WORLD champion mountain biker Steve Peat has his sights set on a prize closer to home – creating a track at Parkwood Springs in Sheffield.
He is working with the council with a view to using land next to the ski village, tapping into the enthusiasm for the sport in the city.
"It will be unique to have a city centre location for mountain biking," said Steve, who has become the most successful downhill mountain biker of all time.
"At first there will be one intermediate trail, then we are planning a lot of add-ons to make it a lot bigger and with harder areas.
"We have been there, mapping out where it is going to go. There are a lot of great features."
Steve, aged 35, who lives in Wortley, said there was huge interest in mountain biking in Sheffield, with enthusiasts taking advantage of the city's seven hills.
The former Ecclesfield Secondary pupil believes the addition of a track on the hillside at Parkwood Springs will confirm Sheffield's reputation across the country. Already his annual 'Wharncliffe Weekender' events in aid of Weston Park Hospital attract riders from outside the region.
Details of the Parkwood Spring project are being firmed up. "It is going through the funding process and we are working closely with the council's parks and countryside unit. Sport England are backing the bid really well."
It is hoped that construction can start in the summer and be completed by early next year.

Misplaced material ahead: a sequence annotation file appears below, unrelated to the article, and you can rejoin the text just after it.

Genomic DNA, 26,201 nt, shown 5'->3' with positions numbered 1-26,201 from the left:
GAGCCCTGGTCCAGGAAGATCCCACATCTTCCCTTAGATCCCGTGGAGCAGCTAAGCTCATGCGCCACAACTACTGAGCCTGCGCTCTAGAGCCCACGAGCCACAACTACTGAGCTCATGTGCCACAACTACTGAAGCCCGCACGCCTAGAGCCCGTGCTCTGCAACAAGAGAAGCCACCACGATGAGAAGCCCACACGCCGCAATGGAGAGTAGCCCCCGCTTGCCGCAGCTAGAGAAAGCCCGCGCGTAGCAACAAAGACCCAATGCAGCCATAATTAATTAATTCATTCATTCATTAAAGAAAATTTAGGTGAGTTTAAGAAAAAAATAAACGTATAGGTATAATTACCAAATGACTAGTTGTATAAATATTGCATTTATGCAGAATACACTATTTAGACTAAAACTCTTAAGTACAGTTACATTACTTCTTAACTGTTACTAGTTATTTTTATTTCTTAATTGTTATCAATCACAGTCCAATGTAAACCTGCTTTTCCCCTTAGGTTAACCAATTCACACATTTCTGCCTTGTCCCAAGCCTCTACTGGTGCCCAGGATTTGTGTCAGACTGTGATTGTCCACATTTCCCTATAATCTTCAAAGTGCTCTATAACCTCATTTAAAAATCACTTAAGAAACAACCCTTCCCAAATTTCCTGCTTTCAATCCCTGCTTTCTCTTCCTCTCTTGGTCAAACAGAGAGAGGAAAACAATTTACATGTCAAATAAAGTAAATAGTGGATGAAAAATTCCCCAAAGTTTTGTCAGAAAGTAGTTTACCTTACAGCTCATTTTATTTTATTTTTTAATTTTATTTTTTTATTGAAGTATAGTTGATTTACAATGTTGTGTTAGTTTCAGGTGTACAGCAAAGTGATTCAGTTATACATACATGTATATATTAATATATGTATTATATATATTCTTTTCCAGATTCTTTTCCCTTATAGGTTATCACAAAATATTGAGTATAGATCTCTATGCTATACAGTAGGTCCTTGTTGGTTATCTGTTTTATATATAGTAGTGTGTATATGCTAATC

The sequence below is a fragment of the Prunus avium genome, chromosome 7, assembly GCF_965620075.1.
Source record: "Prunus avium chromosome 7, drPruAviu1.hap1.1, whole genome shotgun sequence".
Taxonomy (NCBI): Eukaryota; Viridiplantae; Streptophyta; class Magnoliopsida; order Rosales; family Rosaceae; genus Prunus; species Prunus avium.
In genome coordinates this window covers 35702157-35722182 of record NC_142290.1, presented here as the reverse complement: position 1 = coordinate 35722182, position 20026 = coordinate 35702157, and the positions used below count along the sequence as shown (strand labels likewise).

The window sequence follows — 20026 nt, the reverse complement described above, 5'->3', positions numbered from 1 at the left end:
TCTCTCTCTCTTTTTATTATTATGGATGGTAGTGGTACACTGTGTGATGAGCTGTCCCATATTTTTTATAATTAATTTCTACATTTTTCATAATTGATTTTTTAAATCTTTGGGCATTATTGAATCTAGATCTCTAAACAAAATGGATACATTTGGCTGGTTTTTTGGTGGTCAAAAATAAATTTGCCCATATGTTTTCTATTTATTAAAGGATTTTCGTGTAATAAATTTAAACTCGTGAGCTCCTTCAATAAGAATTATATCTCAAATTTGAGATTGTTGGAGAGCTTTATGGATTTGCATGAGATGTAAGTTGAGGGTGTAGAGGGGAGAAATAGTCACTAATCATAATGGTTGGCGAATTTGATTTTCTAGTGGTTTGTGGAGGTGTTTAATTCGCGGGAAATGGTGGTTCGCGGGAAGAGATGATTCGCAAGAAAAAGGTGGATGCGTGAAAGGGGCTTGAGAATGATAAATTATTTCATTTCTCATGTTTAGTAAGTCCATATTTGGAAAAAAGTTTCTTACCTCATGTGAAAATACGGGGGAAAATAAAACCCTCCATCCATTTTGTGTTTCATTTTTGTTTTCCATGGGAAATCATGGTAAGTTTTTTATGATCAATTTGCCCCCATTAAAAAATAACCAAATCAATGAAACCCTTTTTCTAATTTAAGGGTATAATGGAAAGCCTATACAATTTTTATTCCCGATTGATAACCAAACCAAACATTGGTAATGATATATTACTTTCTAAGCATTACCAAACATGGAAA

The close involvement of Steve Peat will be a significant spur. Over a 15-year career he has won the World Cup series three times and will this year defend the World Champion status he won in September in Australia.
He goes to South Africa in March for training before going to America in April.
Meanwhile the mountain biker has been setting the pace for students in Sheffield.
He has launched a 'Beat Peat' competition in which pupils at 19 schools are being challenged to compete against him in a virtual bike race over half a mile.
Steve set the benchmark at Meynell Primary School, Southey Green.
He said: "I have always encouraged young people to get into this great sport, so to be involved in this way is a big bonus for me. The more young people get on their bikes at an early age, the better it is in my eyes."
The 'bike it' project is backed by the sustainable transport charity Sustrans and the Edinburgh Bicycle Co-operative, which is due to open a shop in Broadfield Road in March.
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